He wondered if Suyana would ever reach that level of recognition, the magical threshold where you became an ecosystem. He suspected she was too new. The next Face of the United Amazonian Rainforest Confederation might be able to coast, but Suyana would always be scrabbling.
Suyana and Ethan showed up as soon as the door closed on Martine (of course—peak crowd, peak desperation from the stands, peak press attention). Suyana’s hand curled under Ethan’s forearm, and she gave him a wide smile that aimed, just for a second, into the crowd.
She might have been looking for Daniel. It might just have been kissing ass for the cameras. Daniel had given up trying to decide the difference.
Her hair was always arranged, these days; braids and buns and ponytails threaded with a single thin strand of gold beads. She pulled it back so nothing covered the scar.
“Elegant,” Closer had proclaimed her new image, and talked about how Suyana had grown up since the Disappearance; being kidnapped had been good for her wardrobe.
(One of the anchors on Tonight in the Spotlight had joked that she’d been lucky, because a black shirt and pants were the chicest, most practical thing to get kidnapped in. Daniel was in a hole in the wall halfway through an order of dumplings when the show aired. He’d stood up and left cash on the counter, not interested in whatever fashion advice was coming.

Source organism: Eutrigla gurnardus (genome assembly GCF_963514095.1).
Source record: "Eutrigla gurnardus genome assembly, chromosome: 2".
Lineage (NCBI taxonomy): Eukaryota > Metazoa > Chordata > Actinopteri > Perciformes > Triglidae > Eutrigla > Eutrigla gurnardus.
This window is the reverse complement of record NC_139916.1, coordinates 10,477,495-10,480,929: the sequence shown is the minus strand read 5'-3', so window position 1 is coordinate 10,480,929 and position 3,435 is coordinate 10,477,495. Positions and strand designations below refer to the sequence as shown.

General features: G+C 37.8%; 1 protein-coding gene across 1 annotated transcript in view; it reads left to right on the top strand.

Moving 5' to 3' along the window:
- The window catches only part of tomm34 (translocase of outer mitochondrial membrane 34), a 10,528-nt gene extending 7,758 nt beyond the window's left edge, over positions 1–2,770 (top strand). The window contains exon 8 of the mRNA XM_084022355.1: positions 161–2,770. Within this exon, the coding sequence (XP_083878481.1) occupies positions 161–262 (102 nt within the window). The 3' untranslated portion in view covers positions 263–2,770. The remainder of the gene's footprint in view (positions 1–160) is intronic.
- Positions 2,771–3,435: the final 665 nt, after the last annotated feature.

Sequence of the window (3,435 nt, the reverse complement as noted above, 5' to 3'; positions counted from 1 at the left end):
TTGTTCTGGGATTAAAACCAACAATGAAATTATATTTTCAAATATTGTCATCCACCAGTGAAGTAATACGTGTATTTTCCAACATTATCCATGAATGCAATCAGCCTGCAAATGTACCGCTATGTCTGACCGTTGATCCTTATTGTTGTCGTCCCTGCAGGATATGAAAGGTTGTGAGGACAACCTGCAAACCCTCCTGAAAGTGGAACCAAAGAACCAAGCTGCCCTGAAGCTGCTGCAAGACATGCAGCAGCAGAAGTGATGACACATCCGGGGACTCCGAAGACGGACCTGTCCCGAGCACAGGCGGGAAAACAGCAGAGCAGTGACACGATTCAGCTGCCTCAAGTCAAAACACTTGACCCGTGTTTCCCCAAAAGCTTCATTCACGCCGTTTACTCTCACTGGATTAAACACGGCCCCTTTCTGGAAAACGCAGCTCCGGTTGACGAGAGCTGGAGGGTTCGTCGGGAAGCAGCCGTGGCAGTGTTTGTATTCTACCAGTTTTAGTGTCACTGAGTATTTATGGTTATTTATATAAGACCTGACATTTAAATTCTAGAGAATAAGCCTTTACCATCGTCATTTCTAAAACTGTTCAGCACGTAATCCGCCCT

For the next three months, whenever Suyana had to look casual but serious at informal events, she wore black pants and a black shirt rolled to the elbows, the collar artfully low to show off her earrings.
Daniel had filmed it all—his job was to watch her, whatever she did, for the rest of her tenure or the rest of her life—but occasionally during those months he had glanced over her shoulder or at the ceiling or the exit, just to have somewhere else for his eyes to go.)
She was in black tonight, too—sleeveless and with a collar that rose at the back of her neck and made her look slightly like an evil queen. Daniel assumed the silhouette was trendy. There was no way Magnus would have let her out of the house in clothes that suggested she was capable of plotting something.
Magnus was haunting the far end of the red carpet with the rest of the handlers, his fists in the pockets of his suit like he was trying desperately not to reach over and fix something Suyana was doing wrong.
Impossible, these days. Suyana was a polished stone, and nothing got close enough to scratch her any more.
The first of the interviews was in full swing—it might actually be Tonight in the Spotlight, son of a bitch—and it had probably been a question about their upcoming anniversary, because Suyana was curling her fingers against Ethan’s arm, glancing up at him through her lashes as she said something fond and placid that had the reporter grinning.